The dance floor is filled with several interesting pairs that are different from the typical cast of characters; Sam the Eagle brings a date, Statler & Waldorf make a second attempt, and Kermit meets an aggressive female named Mary Louise who could give Miss Piggy a run for her money!

[Note: This Mary Louise is a different Muppet than the little girl Mary Louise that typically sings with frogs. This character could easily be mistaken for a guy and somewhat resembles Sesame Street's Bruno in drag. For future reference, this episode guide will differentiate between the two Muppets by referring to this Muppet as "Big" Mary Louise.]

STATLER: Hey, hey - you said I could lead this time!

WALDORF: Okay, okay - but I thought you promised to wear the pink taffeta!

UK SKIT: MINUET IN G

Rowlf plays "Minuet In G" on the piano. He does admirably, but like "Fur Elise", he doesn't make it through perfectly. [This UK skit is also included on the video Rowlf's Rhapsodies.]

SKETCH - VENDAFACE

Fozzie comes across a large machine named Vendaface, the world's first automatic psychiatric machine. Urged to put a coin in the slot, the machine will tell Fozzie his problem. After losing several coins without any result the machine finally tells Fozzie he's much too generous.

[Note: Vendaface will appear two more times. Although the name and design of the character suggests that it's a vending machine dedicated to physical appearances, this first sketch has him serving the role as psychiatrist.]

BALCONY

WALDORF: I think that was great! Right, Statler? (NOTICES STATLER IS HANGING ONTO THE BALCONY LEDGE) STATLER! You fell!

STATLER: No, my upper plate fell. I jumped after it.

BACKSTAGE

Hilda switches over to the side of the believers in the Phantom. Even though Kermit seems a bit jumpier, he still protests skepticism, but is proven wrong himself as he comes face to face with Uncle Deadley.

KERMIT: You will notice that I did not fall for their joke. And if it isn't a joke, I mean if there's someone or something behind me, there is no doubt a logical explanation for it. So I shall now just turn slowly around and see what's going on here. (TURNS, SEES DEADLEY, GULPS) Uh, pardon me sir, but is there indeed a logical explanation for your presence here?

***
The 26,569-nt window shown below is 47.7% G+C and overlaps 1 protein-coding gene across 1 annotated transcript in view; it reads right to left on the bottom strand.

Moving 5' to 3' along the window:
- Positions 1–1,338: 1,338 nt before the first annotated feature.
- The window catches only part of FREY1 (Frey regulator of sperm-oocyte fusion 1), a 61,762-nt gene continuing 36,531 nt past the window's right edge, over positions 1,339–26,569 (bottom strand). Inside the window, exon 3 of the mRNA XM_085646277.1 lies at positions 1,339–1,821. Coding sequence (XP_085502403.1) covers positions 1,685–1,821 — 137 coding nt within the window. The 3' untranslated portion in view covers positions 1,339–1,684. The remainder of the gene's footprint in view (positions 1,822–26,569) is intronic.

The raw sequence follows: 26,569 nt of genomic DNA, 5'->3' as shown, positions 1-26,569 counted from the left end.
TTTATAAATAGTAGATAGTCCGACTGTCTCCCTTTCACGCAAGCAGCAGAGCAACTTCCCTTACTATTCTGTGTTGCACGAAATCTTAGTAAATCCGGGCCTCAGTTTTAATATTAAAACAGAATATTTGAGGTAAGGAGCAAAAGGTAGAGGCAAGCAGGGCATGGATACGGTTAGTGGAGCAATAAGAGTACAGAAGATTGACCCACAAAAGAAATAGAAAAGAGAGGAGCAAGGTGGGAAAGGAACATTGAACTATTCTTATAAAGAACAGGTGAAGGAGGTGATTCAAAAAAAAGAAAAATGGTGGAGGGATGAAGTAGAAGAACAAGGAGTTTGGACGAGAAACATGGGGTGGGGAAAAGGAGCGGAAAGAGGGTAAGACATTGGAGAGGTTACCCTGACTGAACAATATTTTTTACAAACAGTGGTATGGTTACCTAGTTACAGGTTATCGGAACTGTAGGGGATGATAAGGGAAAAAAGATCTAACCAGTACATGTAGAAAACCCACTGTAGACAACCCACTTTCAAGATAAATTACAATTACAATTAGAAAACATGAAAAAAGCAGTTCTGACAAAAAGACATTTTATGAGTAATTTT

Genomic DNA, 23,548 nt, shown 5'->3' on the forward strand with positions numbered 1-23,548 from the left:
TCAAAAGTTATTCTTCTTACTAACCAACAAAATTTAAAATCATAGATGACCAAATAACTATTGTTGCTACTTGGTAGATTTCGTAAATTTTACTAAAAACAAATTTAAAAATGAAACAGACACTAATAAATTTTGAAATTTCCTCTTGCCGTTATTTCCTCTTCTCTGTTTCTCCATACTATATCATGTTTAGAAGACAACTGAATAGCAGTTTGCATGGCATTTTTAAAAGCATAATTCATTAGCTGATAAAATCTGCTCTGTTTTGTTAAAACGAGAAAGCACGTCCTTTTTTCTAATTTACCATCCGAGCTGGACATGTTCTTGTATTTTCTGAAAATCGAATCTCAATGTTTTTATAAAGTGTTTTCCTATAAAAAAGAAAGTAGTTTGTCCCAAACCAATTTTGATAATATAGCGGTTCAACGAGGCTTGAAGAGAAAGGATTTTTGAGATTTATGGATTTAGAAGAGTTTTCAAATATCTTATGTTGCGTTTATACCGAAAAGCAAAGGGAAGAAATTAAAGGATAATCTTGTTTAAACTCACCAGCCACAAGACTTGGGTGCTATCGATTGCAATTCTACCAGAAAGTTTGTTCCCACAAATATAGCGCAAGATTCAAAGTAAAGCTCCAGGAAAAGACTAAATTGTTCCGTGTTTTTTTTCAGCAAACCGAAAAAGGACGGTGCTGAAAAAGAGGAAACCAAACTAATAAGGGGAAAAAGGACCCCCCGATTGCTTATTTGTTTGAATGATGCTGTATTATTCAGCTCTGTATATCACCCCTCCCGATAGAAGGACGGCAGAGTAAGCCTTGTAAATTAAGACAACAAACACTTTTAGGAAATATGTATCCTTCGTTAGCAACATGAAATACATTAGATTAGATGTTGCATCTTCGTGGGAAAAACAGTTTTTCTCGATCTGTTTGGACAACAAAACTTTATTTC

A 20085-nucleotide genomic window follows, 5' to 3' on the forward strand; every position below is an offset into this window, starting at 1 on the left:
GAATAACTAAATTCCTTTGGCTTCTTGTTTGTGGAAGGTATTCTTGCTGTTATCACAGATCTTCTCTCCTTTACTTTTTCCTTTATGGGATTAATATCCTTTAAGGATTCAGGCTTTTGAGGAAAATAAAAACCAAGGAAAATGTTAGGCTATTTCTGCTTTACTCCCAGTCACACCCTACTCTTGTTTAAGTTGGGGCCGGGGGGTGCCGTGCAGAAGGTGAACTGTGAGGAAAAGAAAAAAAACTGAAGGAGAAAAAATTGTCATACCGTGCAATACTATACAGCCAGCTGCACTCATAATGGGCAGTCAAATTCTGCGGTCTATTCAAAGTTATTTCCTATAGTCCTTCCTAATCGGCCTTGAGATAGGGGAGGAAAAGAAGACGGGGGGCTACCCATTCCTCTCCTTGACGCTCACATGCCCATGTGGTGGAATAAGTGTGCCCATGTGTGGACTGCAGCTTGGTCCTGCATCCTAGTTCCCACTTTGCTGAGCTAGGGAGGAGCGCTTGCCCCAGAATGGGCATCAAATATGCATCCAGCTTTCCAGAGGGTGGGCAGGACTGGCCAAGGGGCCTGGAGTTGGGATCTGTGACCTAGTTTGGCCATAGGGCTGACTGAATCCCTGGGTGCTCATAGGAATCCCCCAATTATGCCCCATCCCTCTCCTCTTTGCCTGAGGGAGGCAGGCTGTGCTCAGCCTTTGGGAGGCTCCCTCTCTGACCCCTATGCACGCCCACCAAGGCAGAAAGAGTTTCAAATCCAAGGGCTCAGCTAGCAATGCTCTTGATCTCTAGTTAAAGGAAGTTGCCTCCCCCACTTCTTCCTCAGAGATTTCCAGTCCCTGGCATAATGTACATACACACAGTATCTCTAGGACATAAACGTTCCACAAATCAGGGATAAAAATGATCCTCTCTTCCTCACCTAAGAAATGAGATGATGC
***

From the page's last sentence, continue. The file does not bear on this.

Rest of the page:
DEADLEY: EYAHHHHAHAHAHA EYOGGA YOGGA!

KERMIT: Apparently there is NO logical explanation...YEEEAHHHHH!!

NEWSFLASH

The Newsman interviews Lola Thomas (Twiggy) who has eaten a diesel tractor.

NEWSMAN: What an extraordinary feat! I mean, how was it done?

LOLA: Oh, medium rare or thereabouts.

BALCONY

STATLER: She didn't make a fool of him.

WALDORF: No, he managed it all by himself!

BACKSTAGE

Uncle Deadly explains his presence to Kermit - he's upset that the Muppets have taken over his theater. Years ago he was an acclaimed actor but was killed on his opening night performance of Othello - by the critics. After given an ultimatum to leave or be doomed, the other Muppets clue Kermit in to George the Janitor's having fun with an old mask and cape he found in the cellar. However, Uncle Deadley pops up again proving there is indeed a Phantom.

CURTAIN

Kermit alerts viewers in Enid, Oklahoma that they're about to hear a soul sister.

MUSICAL NUMBER - "NOBODY'S BUSINESS"

Twiggy sings an impressive country tune with the Gogolala Jubilee Jug-band.

CURTAIN

KERMIT: I do want to give an extra special warm thank you to our lovely and charming guest star...

DEADLEY: Ah - thank you so much!

CLOSING THEME

BALCONY

STATLER: Every week this show looks better to me.

WALDORF: Every week your eyesight gets worse.

Guide Written by
D. W. McKim and Phillip Chapman

With contributions from
Jogchem Jalink and Dave Ebersole